OMA member profile: Kirkland Lake Gold-new mines for old sites

This article was provided by the Ontario Mining Association (OMA), an organization that was established in 1920 to represent the mining industry of the province.

 

Ontario Mining Association member Kirkland Lake Gold is expanding its precious metals production not just at a former mine site but on the foundations of its name sake gold mining community.  Kirkland Lake Gold, which has more than 600 employees, is involved in a $56 million-plus capital expenditure program to increase its gold production from 50,000 ounces per year to 200,000 ounces per year by 2012.

Kirkland Lake Gold from its South Mine Complex is building on the legacy of the ground mined by five of the seven former gold operations that made Kirkland Lake famous and produced more than 24 million ounces of gold.  This is the first time properties in the Kirkland Lake area have been consolidated with a single owner.

The new gold miner controls the five westernmost mine sites in the Kirkland Lake mile of gold.  From west to east, the mines are Macassa, Kirkland Minerals, Tech-Hughes, Lake Shore and Wright-Hargreaves.  The distance from Macassa to Wright-Hargreaves is about seven kilometres.  The Sylvanite Mine, which operated from 1927 to 1961 and the Toburn Mine, which operated from 1913 to 1953, lay to the east of Kirkland Lake Gold’s consolidated property.  

The company restored gold production in Kirkland Lake in 2005 at the former Macassa property.  New exploration projects led to the discovery of additional high grade gold mineralization to the south of the main strike zone.  Kirkland Lake Gold acquired the Macassa Mine and mill and four former gold producing properties in 2001. 

“The Kirkland Lake gold camp is one of the most prolific gold camps in the world,” said Brian Hinchcliffe, President and Chief Executive Officer of Kirkland Lake Gold.  “By modernizing and refurbishing the existing infrastructure, which supported the five historic mines’ collective average production of 800,000 ounces per year during the 1920s to 1960s, Kirkland Lake gold is focused on redeveloping and advancing historic mines into a profitable gold operation that will be more productive than when in production for 65 years during the mid to late 1900s.”

In 2009, the company started a three-year development and refurbishment program, which included an increase in hoisting capacity.  In 2011, Kirkland Lake Gold anticipates bullion production of 90,000 to 100,000 ounces.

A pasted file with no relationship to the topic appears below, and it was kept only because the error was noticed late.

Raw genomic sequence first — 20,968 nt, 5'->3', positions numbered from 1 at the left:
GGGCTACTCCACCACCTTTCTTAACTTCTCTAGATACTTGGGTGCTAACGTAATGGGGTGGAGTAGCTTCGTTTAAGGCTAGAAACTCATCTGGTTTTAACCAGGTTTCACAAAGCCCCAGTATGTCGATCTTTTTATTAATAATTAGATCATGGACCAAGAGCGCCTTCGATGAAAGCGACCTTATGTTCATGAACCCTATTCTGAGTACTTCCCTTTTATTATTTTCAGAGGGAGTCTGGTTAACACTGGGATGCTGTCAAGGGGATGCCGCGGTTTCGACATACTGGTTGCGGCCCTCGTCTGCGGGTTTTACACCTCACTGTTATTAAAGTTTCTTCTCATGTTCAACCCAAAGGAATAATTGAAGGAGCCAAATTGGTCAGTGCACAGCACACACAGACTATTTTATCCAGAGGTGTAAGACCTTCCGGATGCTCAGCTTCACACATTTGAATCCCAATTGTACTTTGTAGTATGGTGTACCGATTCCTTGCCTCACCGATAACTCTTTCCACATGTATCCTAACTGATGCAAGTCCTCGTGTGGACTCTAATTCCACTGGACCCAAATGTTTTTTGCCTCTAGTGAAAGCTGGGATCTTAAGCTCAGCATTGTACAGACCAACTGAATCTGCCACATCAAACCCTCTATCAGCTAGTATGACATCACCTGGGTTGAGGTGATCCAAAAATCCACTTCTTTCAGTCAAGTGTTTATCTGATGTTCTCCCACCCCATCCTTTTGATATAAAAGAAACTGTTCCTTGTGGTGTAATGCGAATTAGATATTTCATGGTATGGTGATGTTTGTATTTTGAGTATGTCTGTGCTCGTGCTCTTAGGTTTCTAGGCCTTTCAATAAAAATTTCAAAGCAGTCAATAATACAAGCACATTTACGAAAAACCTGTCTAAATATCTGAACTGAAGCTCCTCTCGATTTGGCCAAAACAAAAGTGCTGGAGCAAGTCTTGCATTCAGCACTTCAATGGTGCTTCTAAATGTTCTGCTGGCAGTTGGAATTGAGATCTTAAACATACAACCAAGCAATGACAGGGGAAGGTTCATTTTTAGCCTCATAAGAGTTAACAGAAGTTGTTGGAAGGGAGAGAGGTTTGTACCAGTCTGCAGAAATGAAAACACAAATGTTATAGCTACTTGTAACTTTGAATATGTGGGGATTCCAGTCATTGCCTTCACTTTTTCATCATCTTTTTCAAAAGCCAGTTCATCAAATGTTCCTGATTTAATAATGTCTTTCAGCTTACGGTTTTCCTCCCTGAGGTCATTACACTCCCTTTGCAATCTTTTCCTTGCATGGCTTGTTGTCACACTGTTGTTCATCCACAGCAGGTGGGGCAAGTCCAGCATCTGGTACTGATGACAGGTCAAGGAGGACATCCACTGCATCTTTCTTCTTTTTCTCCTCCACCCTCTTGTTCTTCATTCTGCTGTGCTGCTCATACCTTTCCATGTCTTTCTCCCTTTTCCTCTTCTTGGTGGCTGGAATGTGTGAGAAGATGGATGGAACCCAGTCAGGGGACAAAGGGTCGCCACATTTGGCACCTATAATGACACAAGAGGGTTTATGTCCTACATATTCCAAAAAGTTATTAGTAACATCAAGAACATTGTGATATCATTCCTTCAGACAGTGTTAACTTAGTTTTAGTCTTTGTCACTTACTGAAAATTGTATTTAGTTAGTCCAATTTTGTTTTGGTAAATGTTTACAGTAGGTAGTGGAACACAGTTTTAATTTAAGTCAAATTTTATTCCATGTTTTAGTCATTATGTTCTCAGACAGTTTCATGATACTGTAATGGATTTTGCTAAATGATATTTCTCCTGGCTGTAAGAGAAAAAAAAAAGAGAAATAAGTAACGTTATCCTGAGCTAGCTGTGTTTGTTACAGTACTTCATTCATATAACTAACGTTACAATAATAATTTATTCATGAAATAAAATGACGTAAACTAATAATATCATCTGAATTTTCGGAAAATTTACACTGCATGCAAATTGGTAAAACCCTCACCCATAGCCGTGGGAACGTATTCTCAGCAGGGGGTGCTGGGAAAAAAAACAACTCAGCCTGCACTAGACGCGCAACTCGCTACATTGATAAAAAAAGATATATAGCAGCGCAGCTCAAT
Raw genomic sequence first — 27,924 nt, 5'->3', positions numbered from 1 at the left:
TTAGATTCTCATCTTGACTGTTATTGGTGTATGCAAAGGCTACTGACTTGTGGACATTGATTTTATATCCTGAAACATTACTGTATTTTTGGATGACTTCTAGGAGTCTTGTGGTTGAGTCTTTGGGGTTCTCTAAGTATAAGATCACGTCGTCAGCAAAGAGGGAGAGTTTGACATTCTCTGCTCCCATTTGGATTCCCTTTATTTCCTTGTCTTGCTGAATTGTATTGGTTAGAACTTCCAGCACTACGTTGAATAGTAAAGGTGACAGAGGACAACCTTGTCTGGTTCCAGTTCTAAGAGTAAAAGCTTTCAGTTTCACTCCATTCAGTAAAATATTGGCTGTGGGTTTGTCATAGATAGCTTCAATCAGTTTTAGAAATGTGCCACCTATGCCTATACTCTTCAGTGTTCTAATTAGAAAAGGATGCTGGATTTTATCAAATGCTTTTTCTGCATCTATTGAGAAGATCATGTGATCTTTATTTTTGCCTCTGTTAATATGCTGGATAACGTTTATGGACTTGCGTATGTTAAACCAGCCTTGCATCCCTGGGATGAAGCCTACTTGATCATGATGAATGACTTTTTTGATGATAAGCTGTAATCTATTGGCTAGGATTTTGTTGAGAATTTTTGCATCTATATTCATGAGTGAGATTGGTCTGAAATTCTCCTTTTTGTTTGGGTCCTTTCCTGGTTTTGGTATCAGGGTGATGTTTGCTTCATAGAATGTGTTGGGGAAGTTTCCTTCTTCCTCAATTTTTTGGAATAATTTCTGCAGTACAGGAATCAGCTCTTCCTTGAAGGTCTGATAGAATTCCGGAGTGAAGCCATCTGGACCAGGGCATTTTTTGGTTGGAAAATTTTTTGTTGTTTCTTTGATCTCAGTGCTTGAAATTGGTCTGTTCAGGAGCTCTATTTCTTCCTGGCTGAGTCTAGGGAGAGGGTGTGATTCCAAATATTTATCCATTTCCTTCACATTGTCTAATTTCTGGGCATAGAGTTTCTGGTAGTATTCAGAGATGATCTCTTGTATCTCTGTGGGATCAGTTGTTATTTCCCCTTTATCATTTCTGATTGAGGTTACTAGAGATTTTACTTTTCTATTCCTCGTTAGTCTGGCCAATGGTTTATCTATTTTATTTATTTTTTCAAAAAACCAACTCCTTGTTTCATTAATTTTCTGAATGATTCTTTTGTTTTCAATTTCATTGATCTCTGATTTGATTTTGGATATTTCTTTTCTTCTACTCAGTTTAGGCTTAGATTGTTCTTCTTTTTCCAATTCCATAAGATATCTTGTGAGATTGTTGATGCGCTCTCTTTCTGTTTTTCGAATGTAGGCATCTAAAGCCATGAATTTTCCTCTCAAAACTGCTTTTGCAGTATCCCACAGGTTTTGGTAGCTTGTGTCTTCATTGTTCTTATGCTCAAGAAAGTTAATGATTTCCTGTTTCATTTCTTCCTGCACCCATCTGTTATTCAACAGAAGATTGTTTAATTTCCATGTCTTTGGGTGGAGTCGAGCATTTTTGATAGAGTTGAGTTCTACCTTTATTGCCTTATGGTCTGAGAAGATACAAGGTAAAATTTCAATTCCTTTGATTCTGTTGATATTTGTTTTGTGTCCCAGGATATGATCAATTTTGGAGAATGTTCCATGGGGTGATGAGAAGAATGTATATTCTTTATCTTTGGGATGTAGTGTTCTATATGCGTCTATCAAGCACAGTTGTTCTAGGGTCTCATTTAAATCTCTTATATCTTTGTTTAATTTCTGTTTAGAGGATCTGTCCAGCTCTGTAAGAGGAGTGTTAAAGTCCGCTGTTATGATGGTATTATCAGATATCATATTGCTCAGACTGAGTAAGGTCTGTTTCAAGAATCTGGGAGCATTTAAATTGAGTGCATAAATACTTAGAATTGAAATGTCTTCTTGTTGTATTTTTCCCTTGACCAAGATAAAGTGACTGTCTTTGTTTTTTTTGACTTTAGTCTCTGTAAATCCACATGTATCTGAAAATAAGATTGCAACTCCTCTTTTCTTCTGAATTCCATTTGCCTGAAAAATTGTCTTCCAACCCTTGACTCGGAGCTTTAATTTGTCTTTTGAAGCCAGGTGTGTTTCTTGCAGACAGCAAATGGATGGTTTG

The old saying that the best place to find a new gold mine is near an existing gold mine – or in this case a historic gold camp — has more merit than ever.  Over time, technology for the detection of ore bodies, mining processes and metallurgical recoveries all improve often making old sites worth a fresh look and assessment. 

Along with technological advances you have to look at economics. The price of gold today is hovering above $1,400 an ounce.  In the early part of the 20th century when most of the original Kirkland Lake gold mines started production, the official price of gold was $20.67 (U.S.) per ounce, or about $345 in today’s dollars.  Technological advances and changing economics and markets can turn old mineral properties into new mines, if individuals and companies have the vision and dedication to make it work – something Kirkland Lake Gold has every intention of executing.

“With the current reserve base of 3.7 million ounces in all categories, the mine currently has an estimated 18 year mine life,” added Mr. Hinchcliffe.  “The corporate objective is to continue to expand mine life and reserves by aggressive exploration programs on and around the other four historic mines, both to the east and west of the Macassa property, which remain largely unexplored.”

Along with its mineral exploration and development successes, the company is breaking new ground in the human resource field.  For six years, it has worked with Northern College in Kirkland Lake to develop a community college course to train underground hardrock miners.  The members of the first class of 12 locally trained graduates of the 12-week course have started their mining careers.

“Kirkland Lake Gold congratulates today’s class and welcomes them into a very exciting era in mining for Northern Ontario,” said Brian Hinchcliffe, at the graduation ceremony last month.  “The company would also like to take this opportunity to recognize the staff of Northern College for its professionalism and the positive attitudes and efforts put forward by the students.  We look forward to participating in this program going forward.”  The next course is scheduled to commence this month.

Kirkland Lake Gold www.klgold.com is an active member of the OMA.  This article is the tenth in a series of profiles of OMA member companies and their contributions to the vitality of Ontario’s society and economy.

Quick Facts

In the Kirkland Lake area during the Second World War, mining wages were in the range of $4.64 per day for labourers and muckers, $5.20 per day for track and lamp men and $8.70 per day for mine captains. (from the book Gold in Kirkland Lake by Michael Barnes.)

Today, according to the SKILLS WORK! book of Skills Canada Ontario, which provides career profiles for high school students, production miners in Onario can earn basic salaries of from $24 to $47 per hour, or $49,000 to $97,000 annually.

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